Sunday, July 01, 2007

BETRAYAL. In 2003, back when he was calling us all traitors, Andrew Sullivan suggested that Bush might be Winston Churchill:
The truth is and we may as well admit it: we have failed to convince the world, just as Churchill failed to convince the world in the 1930s. And as 9/11 recedes a little, we are even tempted to falter in this dreadful analysis ourselves. The difference between now and the 1930s, of course, is that we may now have Churchill in office - but before the world has become convinced of his rectitude...
(Sorry for the secondary sourcing, but it has become very difficult to find Sullivan's pro-war posts online.)

Today, Sullivan says Bush is "The [Neville] Chamberlain of Our Time," and that Churchill is "Bush's nemesis."

Bush's current unpopularity among his erstwhile fans is worthy of note. Only 61 percent of Republicans currently approve of his performance -- per Fox News, "the lowest rating ever among this group." But even more telling is the high-level defections among his top print and web supporters.

To take only the two most egregious examples, Glenn Reynolds, who still thinks the war's going great, seldom has a kind word for the man who made it happen anymore. In 2004 Peggy Noonan swooned that warrior king Bush had two testicles, but when it became clear that the Democrats would sweep in 2006, she accused him of betraying conservatism.

It may be that they understand something Bush clearly understands: reputation, legacy, all of that junk can go hang so long as the money rolls in.

Think about Colin Powell, once arguably the most respected man in the United States. In 2003 Bush sent Powell to the U.N. with a bunch of fuzzy pictures and a scary story to sell the Iraq War. That nonsense being now exposed, Powell's a joke. No one's ever going to talk about him running for President again.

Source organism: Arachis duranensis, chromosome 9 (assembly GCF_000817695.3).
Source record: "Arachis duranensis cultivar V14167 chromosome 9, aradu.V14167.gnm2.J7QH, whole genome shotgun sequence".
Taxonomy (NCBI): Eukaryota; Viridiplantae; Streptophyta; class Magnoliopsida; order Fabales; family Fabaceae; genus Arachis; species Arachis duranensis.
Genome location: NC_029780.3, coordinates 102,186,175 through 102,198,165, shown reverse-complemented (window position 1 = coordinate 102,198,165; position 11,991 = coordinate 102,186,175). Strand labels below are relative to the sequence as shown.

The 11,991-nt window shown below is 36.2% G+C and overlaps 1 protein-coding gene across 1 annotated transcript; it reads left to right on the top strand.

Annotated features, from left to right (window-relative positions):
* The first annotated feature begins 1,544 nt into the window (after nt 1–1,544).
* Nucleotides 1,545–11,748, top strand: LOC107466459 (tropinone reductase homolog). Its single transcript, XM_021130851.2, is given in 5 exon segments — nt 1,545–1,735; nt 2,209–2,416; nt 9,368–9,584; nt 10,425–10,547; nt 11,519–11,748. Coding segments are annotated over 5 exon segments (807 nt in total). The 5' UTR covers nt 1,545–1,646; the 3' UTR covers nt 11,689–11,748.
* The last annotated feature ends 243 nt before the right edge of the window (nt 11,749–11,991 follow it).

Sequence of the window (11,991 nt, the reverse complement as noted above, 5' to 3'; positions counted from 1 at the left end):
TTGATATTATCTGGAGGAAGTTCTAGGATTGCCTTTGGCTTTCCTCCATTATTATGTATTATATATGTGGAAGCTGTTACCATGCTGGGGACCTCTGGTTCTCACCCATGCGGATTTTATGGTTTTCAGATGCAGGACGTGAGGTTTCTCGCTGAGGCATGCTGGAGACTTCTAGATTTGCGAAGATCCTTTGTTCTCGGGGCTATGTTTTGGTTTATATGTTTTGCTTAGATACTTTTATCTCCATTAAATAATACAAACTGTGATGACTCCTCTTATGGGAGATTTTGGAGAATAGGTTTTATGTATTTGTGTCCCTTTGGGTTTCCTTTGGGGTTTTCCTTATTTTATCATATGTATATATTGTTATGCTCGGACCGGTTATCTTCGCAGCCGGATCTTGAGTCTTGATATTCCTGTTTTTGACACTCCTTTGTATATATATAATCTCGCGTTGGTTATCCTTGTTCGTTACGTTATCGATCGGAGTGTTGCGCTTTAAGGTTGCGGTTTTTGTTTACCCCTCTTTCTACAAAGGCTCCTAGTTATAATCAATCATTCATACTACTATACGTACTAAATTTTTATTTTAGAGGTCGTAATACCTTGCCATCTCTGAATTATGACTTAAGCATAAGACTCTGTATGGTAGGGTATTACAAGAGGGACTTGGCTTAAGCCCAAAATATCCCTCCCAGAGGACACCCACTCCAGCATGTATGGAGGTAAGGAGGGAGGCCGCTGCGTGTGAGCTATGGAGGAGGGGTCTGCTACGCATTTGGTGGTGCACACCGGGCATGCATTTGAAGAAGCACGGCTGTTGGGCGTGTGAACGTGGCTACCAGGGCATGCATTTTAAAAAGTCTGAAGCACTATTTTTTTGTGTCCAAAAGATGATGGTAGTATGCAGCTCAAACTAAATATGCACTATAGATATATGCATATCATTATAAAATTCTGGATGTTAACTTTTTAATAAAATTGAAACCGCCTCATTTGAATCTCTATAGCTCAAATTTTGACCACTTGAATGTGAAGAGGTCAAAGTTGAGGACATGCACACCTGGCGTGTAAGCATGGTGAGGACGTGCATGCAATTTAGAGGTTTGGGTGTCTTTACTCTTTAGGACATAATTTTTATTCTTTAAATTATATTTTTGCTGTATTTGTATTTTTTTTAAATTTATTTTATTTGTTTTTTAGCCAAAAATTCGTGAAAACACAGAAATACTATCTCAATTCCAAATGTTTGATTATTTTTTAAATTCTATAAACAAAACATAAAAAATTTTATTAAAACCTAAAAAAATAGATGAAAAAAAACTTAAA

Like a lot of other people, Powell has mildly turned on the Bushies. But like the late protestations of Sullivan, Reynolds, and Noonan, Powell's gripes count for nothing but a bit of post-facto positioning, a quick step into a doorway just as the dawn breaks.

Because no one involved in this chicanery is losing money. The War has been a cash cow for its instigators, as Halliburton Watch daily shows. Hell, even Katrina was a gold mine for Kellogg Brown and Root. The Administration's widespread privatization of what were once government services has made it easier than ever to line the pockets of pals and contributors.

Everyone knows this by now, and still the patty-fingers goes on, because no one has either the jam or the guts to really take them down. Cheney's legal dodges are now legendary, yet the Congressional Democrats stumble around them like the officers of Reno 911.

Americans will recall this Adminstration without fondness, if they remember it at all. But so what? The Treasury's been looted, and the government crippled. We don't remember George Bush the First fondly either, yet he and his son still have their fortune, and when the hurley-burley's done they'll still have Kennebunkport, or Paraguay, while Cheney will spend his remaining centuries cryogenically frozen in a man-sized safe, emerging only for septuple-bypass operations and quail hunts.

And their onetime enablers, journalistic or otherwise, will give them the Nixon treatment. They'll quietly accede to the general negative opinion, while striking up the band for someone exactly like them.

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